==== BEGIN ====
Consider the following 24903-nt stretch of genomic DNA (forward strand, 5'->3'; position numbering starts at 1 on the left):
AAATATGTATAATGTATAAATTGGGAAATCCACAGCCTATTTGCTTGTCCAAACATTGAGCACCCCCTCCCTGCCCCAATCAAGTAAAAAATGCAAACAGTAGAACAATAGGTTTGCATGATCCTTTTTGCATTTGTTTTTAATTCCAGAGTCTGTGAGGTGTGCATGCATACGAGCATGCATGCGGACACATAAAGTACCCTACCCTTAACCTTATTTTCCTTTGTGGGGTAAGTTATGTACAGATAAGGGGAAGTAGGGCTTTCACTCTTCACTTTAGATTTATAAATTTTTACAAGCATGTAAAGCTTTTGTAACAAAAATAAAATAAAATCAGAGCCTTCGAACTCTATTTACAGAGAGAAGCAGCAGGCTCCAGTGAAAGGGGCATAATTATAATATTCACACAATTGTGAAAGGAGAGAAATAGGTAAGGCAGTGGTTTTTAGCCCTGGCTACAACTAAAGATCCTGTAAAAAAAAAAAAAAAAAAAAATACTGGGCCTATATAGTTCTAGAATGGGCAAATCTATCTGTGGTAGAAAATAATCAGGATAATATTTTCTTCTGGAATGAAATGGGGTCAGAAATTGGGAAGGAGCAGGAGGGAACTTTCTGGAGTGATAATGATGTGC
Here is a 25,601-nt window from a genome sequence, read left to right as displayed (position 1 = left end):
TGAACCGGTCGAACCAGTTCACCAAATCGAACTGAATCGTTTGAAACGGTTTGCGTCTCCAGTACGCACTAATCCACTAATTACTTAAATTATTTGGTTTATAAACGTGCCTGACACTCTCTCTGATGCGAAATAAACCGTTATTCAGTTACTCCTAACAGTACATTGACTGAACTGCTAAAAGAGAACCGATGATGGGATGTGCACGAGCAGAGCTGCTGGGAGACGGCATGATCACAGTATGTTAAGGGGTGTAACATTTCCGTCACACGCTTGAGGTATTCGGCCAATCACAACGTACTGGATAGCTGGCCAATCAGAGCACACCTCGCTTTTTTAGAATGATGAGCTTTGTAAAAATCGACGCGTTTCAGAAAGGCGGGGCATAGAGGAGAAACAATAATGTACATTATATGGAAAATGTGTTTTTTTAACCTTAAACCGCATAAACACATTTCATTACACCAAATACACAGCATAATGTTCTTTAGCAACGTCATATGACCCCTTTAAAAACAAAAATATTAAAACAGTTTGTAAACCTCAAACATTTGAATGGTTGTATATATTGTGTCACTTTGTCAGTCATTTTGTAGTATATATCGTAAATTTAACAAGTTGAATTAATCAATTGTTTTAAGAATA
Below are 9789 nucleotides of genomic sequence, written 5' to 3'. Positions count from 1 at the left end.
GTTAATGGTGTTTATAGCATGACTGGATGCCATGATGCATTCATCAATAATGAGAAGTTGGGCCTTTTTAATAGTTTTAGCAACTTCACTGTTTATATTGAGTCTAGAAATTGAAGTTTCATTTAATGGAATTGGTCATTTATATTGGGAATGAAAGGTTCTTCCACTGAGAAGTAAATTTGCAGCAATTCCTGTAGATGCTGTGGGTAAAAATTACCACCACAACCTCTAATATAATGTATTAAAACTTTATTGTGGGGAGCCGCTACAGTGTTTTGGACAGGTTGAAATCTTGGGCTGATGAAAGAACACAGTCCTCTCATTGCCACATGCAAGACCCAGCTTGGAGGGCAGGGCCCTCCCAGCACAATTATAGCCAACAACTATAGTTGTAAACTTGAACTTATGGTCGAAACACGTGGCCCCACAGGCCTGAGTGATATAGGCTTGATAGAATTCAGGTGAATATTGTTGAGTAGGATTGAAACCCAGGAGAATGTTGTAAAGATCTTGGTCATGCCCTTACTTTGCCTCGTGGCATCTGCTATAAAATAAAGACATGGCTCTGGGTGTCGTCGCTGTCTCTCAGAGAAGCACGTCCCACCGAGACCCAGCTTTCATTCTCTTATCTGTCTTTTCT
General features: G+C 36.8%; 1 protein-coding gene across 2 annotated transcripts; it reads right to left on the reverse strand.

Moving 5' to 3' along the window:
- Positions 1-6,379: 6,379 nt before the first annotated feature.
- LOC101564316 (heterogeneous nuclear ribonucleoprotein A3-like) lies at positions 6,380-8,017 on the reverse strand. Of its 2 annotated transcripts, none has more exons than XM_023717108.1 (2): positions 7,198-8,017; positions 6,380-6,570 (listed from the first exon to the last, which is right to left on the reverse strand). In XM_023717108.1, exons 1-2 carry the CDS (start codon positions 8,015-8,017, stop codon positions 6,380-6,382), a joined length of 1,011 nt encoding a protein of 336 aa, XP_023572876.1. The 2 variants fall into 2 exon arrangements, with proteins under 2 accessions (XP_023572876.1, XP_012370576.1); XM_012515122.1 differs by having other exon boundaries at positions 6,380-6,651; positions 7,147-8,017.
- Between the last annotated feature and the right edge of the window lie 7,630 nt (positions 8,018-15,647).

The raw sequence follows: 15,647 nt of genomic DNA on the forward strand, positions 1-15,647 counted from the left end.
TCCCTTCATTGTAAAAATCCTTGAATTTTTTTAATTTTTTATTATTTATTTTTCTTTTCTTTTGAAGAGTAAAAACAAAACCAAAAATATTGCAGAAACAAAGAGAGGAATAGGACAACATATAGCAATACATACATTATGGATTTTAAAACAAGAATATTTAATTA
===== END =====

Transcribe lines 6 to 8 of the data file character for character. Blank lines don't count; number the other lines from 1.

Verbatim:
GTTAATGGTGTTTATAGCATGACTGGATGCCATGATGCATTCATCAATAATGAGAAGTTGGGCCTTTTTAATAGTTTTAGCAACTTCACTGTTTATATTGAGTCTAGAAATTGAAGTTTCATTTAATGGAATTGGTCATTTATATTGGGAATGAAAGGTTCTTCCACTGAGAAGTAAATTTGCAGCAATTCCTGTAGATGCTGTGGGTAAAAATTACCACCACAACCTCTAATATAATGTATTAAAACTTTATTGTGGGGAGCCGCTACAGTGTTTTGGACAGGTTGAAATCTTGGGCTGATGAAAGAACACAGTCCTCTCATTGCCACATGCAAGACCCAGCTTGGAGGGCAGGGCCCTCCCAGCACAATTATAGCCAACAACTATAGTTGTAAACTTGAACTTATGGTCGAAACACGTGGCCCCACAGGCCTGAGTGATATAGGCTTGATAGAATTCAGGTGAATATTGTTGAGTAGGATTGAAACCCAGGAGAATGTTGTAAAGATCTTGGTCATGCCCTTACTTTGCCTCGTGGCATCTGCTATAAAATAAAGACATGGCTCTGGGTGTCGTCGCTGTCTCTCAGAGAAGCACGTCCCACCGAGACCCAGCTTTCATTCTCTTATCTGTCTTTTCT
General features: G+C 36.8%; 1 protein-coding gene across 2 annotated transcripts; it reads right to left on the reverse strand.

Moving 5' to 3' along the window: